The face of the protest movement that has shaken Turkey and shocked Recep Tayyip Erdogan, its powerful prime minister, is youthful and energetic. The question is whether it has the staying power to pose a threat to Mr Erdogan’s grip on power.

In the sun of an early summer afternoon on Monday, students and high school children broke up paving stones to fend off a possible police advance into Istanbul’s main square. They erected barricade after barricade on the road leading up from the Bosphorus to Taksim Square, surgical masks tucked in their pockets in case of tear gas attacks.

In Taksim itself, where people sipped cappuccinos at outside tables beside a burnt-out police van, the demonstrators kept arriving, cheered on by older people, who leaned out of windows clapping or honked their car horns in support. No police were anywhere to be seen.

This leaderless movement could yet benefit Mr Erdogan’s political opponents – perhaps his rivals within the Islamist-rooted tradition from which he comes rather than the formal opposition.

In previous years, Mr Erdogan and his Justice and Development party (AKP) have seen off the country’s once coup-prone army and vanquished all opponents at the ballot box. Yet he, like the rest of the country, has been taken aback by demonstrators who have few clear goals, beyond the salvation of Gezi Park, the green space adjoining Taksim Square that sparked off the protests – and the overarching, probably unrealisable, ambition of Mr Erdogan’s departure.

“This is about freedom,” said Can, a protester who works in a travel agency, voicing the concerns of many protesters who say Mr Erdogan has become too heavy-handed and threatened their often-secular way of life.

“They are passing laws that stop you buying alcohol later at night and on television news no one tells the truth.”

In Gezi Park, as young people waved Turkish flags, donned Guy Fawkes masks and danced, Semih Erturk, an urban planning student who had come with his mother and an aunt, added: “This is public resistance to the government . . . People don’t like to be forbidden from doing things, they don’t like to be pushed around.”

Nor is such discontent limited to secular Turks. In Uskudar, the socially conservative district in which Mr Erdogan lives, some residents banged pots and pans on Sunday night in protest at the prime minister. Many followers of Fethullah Gulen, a Muslim cleric with considerable influence over parts of Turkish society, have also increasingly signalled their discontent with his allegedly heavy-handed approach.

Nonetheless, facing no effective political opposition and with recent polls showing the support of half of the population or more, Mr Erdogan has every expectation of staying in power for years.

Sedat Ergin, a columnist, said the country’s presidency, up for election next year, was Mr Erdogan’s for the asking and added he was unsure that the spontaneous protest was organised enough even to be called a movement.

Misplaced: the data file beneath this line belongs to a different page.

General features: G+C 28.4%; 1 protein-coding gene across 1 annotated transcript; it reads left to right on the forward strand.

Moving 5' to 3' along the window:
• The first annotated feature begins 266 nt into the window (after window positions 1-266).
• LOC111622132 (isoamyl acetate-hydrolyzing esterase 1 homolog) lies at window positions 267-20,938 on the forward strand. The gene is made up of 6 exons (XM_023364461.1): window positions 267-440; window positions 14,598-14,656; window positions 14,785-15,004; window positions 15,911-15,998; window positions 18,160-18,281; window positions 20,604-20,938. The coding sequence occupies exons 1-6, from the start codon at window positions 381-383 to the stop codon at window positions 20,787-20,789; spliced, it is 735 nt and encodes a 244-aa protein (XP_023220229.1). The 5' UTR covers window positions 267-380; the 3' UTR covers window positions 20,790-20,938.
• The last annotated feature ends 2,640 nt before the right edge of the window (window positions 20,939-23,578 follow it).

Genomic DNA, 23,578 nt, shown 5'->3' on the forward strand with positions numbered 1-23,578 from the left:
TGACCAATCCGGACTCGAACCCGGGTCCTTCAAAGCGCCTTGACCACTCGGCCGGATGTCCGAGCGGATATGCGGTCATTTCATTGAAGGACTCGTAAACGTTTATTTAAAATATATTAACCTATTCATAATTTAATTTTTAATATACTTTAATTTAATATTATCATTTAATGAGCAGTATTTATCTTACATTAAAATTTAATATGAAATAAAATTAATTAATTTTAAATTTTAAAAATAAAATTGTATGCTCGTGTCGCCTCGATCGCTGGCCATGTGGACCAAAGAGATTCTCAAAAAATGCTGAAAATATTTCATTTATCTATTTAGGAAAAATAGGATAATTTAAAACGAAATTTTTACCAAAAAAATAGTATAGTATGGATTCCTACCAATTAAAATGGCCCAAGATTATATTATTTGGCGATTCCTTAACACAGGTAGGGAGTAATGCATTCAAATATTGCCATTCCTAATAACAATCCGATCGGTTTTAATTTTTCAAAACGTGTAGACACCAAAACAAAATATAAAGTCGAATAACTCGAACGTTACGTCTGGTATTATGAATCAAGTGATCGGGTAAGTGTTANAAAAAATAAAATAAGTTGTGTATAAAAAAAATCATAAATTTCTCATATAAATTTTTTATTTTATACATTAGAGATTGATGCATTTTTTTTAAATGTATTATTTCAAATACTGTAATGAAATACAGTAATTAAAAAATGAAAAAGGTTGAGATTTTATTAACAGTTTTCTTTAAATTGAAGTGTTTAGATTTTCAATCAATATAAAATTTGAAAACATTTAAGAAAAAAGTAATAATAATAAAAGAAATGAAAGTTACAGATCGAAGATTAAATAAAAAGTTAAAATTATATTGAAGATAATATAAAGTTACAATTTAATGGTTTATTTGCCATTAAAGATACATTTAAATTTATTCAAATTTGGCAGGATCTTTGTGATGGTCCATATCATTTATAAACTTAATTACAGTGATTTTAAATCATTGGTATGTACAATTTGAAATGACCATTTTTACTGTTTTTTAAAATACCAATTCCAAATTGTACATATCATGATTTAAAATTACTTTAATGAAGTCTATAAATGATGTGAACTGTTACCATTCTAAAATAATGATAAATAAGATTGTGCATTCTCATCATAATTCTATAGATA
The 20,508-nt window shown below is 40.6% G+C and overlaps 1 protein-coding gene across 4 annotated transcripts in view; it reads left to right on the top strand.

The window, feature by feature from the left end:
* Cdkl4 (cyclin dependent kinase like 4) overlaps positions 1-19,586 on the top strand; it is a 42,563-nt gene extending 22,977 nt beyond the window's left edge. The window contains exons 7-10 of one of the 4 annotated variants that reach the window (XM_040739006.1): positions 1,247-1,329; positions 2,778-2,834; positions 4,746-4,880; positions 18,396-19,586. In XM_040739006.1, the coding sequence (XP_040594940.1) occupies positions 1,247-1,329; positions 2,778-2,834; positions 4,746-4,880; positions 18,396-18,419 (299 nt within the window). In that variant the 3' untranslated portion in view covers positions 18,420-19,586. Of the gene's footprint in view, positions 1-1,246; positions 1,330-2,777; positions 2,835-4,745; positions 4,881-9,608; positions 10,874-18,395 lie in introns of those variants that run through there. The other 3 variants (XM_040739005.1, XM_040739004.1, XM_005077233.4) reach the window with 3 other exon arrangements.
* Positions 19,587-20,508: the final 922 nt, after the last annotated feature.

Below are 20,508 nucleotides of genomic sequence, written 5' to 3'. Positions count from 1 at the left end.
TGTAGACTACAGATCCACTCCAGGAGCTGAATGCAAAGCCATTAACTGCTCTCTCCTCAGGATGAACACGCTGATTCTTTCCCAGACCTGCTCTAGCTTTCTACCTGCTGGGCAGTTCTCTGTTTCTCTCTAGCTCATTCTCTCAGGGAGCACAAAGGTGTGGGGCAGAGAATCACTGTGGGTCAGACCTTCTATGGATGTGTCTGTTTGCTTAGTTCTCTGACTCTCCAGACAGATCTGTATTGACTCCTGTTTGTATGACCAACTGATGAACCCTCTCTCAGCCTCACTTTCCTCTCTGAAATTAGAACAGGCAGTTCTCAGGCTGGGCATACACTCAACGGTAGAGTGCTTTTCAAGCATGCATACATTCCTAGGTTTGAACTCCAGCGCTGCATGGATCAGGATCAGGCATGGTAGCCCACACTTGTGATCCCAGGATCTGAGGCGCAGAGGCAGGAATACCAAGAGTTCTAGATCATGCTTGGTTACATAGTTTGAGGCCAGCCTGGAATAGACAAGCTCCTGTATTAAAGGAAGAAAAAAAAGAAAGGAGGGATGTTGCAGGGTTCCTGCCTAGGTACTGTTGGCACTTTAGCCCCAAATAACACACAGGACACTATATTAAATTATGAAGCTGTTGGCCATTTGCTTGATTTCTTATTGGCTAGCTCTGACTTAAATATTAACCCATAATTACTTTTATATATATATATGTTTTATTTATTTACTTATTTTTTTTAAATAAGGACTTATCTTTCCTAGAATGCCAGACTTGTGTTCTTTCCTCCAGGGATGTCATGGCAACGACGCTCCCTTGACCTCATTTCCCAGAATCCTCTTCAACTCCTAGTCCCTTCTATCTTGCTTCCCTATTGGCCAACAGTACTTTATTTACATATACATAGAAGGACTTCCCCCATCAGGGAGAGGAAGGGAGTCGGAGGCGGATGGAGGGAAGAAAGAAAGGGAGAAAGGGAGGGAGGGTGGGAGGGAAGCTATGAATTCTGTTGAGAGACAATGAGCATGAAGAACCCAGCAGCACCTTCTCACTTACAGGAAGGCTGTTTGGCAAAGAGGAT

But he noted: “What this has done is to have removed people’s fear. People were frightened of tear gas before, now they are not. Mr Erdogan had never really given in on a big issue before, now he has, pulling police out of Taksim.”

Mr Ergin suggested that the chaotic situation might yet produce one big winner – Turkey’s president Abdullah Gul, Mr Erdogan’s fellow ruling party founder, but a more emollient figure than the prime minister. Mr Gul has at times come close to presenting an alternative prospectus for government to Mr Erdogan, emphasising the EU and striking a less fervent note on issues such as Syria.

In the wake of the protests, Mr Gul has sharpened the contrast, proclaiming that the protesters’ message had been understood, even as Mr Erdogan suggested that extremists and foreign countries were to blame.

In signs that the events have boosted his public profile, it was also Mr Gul who urged restraint just before Mr Erdogan pulled the police from Taksim Square; it was the president, not the prime minister, who met Kemal Kilicdaroglu, Turkey’s main opposition leader, in talks about the protests on Monday evening.

Meanwhile, Mr Kilicdaroglu’s Republican People’s party, which governed Turkey in the first decades of the republic, holds out hope that the demonstrations may change its own luck in repeatedly losing elections.

“The effects of all of this will not be over when the demonstrations are over. This is accumulated anger,” said Faruk Logoglu, a party deputy chairman. “The most concrete political result is that the AKP’s magic is broken – now people see the facts and see better.”

But in a sign of the dilemma the opposition party faces in linking itself with the movement, party leaders stayed away from Taksim on the biggest day of protests on Saturday, in order to make it more difficult for Mr Erdogan to depict the demonstrations as the work of his failed political opponents.

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